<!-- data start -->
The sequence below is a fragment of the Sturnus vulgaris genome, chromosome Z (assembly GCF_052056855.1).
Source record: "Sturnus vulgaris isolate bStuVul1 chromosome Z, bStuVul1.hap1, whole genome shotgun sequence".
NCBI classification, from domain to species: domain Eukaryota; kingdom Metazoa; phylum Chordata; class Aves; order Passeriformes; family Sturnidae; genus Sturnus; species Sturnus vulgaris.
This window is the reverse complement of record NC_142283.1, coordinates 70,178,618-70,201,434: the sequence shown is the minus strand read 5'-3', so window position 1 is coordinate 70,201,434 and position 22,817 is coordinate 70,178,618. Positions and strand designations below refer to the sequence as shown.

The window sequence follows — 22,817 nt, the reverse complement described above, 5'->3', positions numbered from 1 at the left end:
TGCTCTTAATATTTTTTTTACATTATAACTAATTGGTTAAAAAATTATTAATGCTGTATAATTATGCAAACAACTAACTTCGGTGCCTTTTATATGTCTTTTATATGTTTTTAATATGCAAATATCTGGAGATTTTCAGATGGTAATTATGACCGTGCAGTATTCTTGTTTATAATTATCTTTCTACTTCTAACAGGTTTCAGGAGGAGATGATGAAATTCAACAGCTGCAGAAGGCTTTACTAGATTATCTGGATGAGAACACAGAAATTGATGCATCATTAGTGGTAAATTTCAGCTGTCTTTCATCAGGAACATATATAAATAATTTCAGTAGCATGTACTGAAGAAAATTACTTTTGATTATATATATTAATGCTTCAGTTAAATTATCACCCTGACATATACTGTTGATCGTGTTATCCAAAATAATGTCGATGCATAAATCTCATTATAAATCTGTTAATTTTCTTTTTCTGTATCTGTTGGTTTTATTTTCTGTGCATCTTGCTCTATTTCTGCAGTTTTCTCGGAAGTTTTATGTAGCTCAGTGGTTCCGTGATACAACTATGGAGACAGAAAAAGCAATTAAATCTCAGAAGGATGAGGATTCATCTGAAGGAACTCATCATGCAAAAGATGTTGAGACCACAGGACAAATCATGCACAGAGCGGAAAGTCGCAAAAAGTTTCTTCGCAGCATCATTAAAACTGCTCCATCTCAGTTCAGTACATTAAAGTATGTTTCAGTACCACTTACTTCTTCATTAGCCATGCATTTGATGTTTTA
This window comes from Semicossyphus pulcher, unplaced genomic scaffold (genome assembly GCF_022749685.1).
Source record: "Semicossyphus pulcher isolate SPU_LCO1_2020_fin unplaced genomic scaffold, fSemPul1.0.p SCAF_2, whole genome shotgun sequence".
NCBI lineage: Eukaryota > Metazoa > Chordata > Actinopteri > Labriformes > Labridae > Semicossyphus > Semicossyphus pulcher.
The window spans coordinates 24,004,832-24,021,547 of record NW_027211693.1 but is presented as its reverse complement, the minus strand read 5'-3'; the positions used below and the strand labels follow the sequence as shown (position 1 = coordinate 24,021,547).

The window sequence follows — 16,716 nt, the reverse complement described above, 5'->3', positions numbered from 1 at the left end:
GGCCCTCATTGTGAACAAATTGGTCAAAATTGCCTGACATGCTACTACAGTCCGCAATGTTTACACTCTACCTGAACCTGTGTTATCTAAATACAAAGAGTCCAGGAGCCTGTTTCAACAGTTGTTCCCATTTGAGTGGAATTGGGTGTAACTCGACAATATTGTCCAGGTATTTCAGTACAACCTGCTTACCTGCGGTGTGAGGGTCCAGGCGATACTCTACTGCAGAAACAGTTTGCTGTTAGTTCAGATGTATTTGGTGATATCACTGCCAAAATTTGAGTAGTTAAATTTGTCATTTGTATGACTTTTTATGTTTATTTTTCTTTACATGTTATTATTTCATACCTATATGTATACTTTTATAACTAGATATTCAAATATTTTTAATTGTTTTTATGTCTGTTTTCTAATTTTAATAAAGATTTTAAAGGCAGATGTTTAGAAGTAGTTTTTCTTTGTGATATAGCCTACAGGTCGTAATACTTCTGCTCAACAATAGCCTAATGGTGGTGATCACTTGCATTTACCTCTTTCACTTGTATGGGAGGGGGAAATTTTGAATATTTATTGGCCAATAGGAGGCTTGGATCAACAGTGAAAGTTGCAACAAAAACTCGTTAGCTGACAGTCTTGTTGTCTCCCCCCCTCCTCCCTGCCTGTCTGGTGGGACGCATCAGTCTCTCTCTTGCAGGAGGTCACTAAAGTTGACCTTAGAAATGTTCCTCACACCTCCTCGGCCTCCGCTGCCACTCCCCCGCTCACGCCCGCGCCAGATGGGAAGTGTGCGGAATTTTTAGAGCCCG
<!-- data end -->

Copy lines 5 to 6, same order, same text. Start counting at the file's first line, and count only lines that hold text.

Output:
The window sequence follows — 22,817 nt, the reverse complement described above, 5'->3', positions numbered from 1 at the left end:
TGCTCTTAATATTTTTTTTACATTATAACTAATTGGTTAAAAAATTATTAATGCTGTATAATTATGCAAACAACTAACTTCGGTGCCTTTTATATGTCTTTTATATGTTTTTAATATGCAAATATCTGGAGATTTTCAGATGGTAATTATGACCGTGCAGTATTCTTGTTTATAATTATCTTTCTACTTCTAACAGGTTTCAGGAGGAGATGATGAAATTCAACAGCTGCAGAAGGCTTTACTAGATTATCTGGATGAGAACACAGAAATTGATGCATCATTAGTGGTAAATTTCAGCTGTCTTTCATCAGGAACATATATAAATAATTTCAGTAGCATGTACTGAAGAAAATTACTTTTGATTATATATATTAATGCTTCAGTTAAATTATCACCCTGACATATACTGTTGATCGTGTTATCCAAAATAATGTCGATGCATAAATCTCATTATAAATCTGTTAATTTTCTTTTTCTGTATCTGTTGGTTTTATTTTCTGTGCATCTTGCTCTATTTCTGCAGTTTTCTCGGAAGTTTTATGTAGCTCAGTGGTTCCGTGATACAACTATGGAGACAGAAAAAGCAATTAAATCTCAGAAGGATGAGGATTCATCTGAAGGAACTCATCATGCAAAAGATGTTGAGACCACAGGACAAATCATGCACAGAGCGGAAAGTCGCAAAAAGTTTCTTCGCAGCATCATTAAAACTGCTCCATCTCAGTTCAGTACATTAAAGTATGTTTCAGTACCACTTACTTCTTCATTAGCCATGCATTTGATGTTTTA